In this April 20, 2020 photo, Catherine Hopkins, Director of Community Outreach and School Health at St. Joseph's Hospital, right, performs a test on a patient in a COVID-19 triage tent at St. Joseph's Hospital in Yonkers, N.Y. New York’s plan for taming the coronavirus hinges on taking a time-tested practice to an extraordinary level: hiring an “army” of people to try to trace everyone who might be infected. It's part of a common approach to controlling infectious diseases -- testing, tracing contacts and isolating those infected. But the scope is staggering even for a public health system that used the technique to combat AIDS and tuberculosis.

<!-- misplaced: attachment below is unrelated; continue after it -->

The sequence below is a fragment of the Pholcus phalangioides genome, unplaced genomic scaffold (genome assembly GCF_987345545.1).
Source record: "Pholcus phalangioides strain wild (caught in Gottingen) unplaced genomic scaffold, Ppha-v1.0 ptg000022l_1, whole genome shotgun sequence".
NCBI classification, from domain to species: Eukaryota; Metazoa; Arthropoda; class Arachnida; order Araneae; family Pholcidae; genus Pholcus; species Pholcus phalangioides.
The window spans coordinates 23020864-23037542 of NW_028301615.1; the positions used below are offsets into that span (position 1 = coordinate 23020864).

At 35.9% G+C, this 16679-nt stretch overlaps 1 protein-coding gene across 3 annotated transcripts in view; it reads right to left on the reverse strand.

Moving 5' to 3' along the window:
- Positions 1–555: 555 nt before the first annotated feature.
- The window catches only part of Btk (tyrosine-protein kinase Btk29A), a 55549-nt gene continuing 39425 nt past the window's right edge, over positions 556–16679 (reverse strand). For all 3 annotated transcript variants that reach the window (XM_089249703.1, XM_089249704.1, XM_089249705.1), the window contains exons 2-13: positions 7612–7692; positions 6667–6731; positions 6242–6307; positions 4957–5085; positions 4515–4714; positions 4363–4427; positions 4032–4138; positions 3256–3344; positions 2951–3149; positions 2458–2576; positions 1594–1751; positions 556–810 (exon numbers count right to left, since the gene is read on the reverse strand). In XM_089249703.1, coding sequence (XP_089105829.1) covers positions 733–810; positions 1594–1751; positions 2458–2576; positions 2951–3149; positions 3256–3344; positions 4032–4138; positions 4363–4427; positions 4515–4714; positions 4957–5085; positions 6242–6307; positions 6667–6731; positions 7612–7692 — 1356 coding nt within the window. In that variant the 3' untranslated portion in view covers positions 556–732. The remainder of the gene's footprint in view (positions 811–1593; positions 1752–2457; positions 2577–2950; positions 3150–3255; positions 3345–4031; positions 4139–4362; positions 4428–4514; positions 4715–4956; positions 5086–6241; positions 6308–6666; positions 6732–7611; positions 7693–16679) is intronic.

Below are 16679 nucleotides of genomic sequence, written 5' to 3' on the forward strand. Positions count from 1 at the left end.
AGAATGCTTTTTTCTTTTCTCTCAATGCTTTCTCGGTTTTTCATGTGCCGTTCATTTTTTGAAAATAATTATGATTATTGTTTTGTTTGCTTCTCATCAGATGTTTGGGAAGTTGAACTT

Contact tracing is a key strategy touted by Pennsylvania health officials as an integral part of stopping, or mitigating, the spread of the coronavirus.
The process of tracking the contacts of an infected person is a disease control measure that is also used by public health officials to prevent the spread of other infectious diseases, like the measles and sexually transmitted diseases. The challenge is in the resources it requires to track accurately.
Many counties in Pennsylvania have moved forward with reopening plans, even without the resources and trained personnel in place to conduct the tracing. The result could be a resurgence of infections.
The Lancaster branch of Church World Service is part of a larger organization and networkof faith-based humanitarian agencies. Their role in the community is to assist refugees, immigrants, and asylum-seekers who are seeking safety and new lives in the United States.